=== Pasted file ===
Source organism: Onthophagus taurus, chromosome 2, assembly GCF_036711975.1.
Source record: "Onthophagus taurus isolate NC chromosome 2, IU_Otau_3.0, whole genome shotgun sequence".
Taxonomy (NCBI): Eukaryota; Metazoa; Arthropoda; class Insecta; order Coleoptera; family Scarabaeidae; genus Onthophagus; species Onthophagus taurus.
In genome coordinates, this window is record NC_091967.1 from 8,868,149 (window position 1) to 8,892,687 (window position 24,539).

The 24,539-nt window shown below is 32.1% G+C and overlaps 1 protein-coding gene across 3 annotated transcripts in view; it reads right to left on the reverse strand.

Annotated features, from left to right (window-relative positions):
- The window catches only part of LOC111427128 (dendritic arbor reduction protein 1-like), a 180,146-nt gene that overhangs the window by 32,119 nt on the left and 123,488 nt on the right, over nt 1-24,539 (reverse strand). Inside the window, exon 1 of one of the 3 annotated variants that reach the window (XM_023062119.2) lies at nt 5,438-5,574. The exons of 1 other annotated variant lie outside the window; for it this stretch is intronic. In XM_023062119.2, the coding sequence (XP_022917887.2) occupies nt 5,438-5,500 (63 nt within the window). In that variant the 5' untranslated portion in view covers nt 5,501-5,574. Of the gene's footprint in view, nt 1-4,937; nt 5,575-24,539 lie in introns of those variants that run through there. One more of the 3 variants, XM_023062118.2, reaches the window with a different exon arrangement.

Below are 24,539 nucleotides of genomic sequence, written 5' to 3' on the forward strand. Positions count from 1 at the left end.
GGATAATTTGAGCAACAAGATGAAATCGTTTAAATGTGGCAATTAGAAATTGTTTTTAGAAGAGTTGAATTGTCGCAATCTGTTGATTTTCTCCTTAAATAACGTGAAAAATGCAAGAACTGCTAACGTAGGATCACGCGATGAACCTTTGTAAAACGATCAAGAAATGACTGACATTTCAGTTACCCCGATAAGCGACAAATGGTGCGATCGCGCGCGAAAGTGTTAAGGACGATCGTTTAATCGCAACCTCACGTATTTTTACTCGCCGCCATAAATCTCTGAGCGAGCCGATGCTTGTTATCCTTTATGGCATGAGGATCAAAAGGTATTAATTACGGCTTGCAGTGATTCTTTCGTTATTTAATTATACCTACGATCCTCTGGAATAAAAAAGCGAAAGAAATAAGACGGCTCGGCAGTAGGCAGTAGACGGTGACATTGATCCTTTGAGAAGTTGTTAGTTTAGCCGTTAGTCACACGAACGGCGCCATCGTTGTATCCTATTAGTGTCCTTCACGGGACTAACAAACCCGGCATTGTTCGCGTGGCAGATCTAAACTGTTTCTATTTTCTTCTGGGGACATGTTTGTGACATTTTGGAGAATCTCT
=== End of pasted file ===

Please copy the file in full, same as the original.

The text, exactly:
Source organism: Onthophagus taurus, chromosome 2, assembly GCF_036711975.1.
Source record: "Onthophagus taurus isolate NC chromosome 2, IU_Otau_3.0, whole genome shotgun sequence".
Taxonomy (NCBI): Eukaryota; Metazoa; Arthropoda; class Insecta; order Coleoptera; family Scarabaeidae; genus Onthophagus; species Onthophagus taurus.
In genome coordinates, this window is record NC_091967.1 from 8,868,149 (window position 1) to 8,892,687 (window position 24,539).

The 24,539-nt window shown below is 32.1% G+C and overlaps 1 protein-coding gene across 3 annotated transcripts in view; it reads right to left on the reverse strand.

Annotated features, from left to right (window-relative positions):
- The window catches only part of LOC111427128 (dendritic arbor reduction protein 1-like), a 180,146-nt gene that overhangs the window by 32,119 nt on the left and 123,488 nt on the right, over nt 1-24,539 (reverse strand). Inside the window, exon 1 of one of the 3 annotated variants that reach the window (XM_023062119.2) lies at nt 5,438-5,574. The exons of 1 other annotated variant lie outside the window; for it this stretch is intronic. In XM_023062119.2, the coding sequence (XP_022917887.2) occupies nt 5,438-5,500 (63 nt within the window). In that variant the 5' untranslated portion in view covers nt 5,501-5,574. Of the gene's footprint in view, nt 1-4,937; nt 5,575-24,539 lie in introns of those variants that run through there. One more of the 3 variants, XM_023062118.2, reaches the window with a different exon arrangement.

Below are 24,539 nucleotides of genomic sequence, written 5' to 3' on the forward strand. Positions count from 1 at the left end.
GGATAATTTGAGCAACAAGATGAAATCGTTTAAATGTGGCAATTAGAAATTGTTTTTAGAAGAGTTGAATTGTCGCAATCTGTTGATTTTCTCCTTAAATAACGTGAAAAATGCAAGAACTGCTAACGTAGGATCACGCGATGAACCTTTGTAAAACGATCAAGAAATGACTGACATTTCAGTTACCCCGATAAGCGACAAATGGTGCGATCGCGCGCGAAAGTGTTAAGGACGATCGTTTAATCGCAACCTCACGTATTTTTACTCGCCGCCATAAATCTCTGAGCGAGCCGATGCTTGTTATCCTTTATGGCATGAGGATCAAAAGGTATTAATTACGGCTTGCAGTGATTCTTTCGTTATTTAATTATACCTACGATCCTCTGGAATAAAAAAGCGAAAGAAATAAGACGGCTCGGCAGTAGGCAGTAGACGGTGACATTGATCCTTTGAGAAGTTGTTAGTTTAGCCGTTAGTCACACGAACGGCGCCATCGTTGTATCCTATTAGTGTCCTTCACGGGACTAACAAACCCGGCATTGTTCGCGTGGCAGATCTAAACTGTTTCTATTTTCTTCTGGGGACATGTTTGTGACATTTTGGAGAATCTCT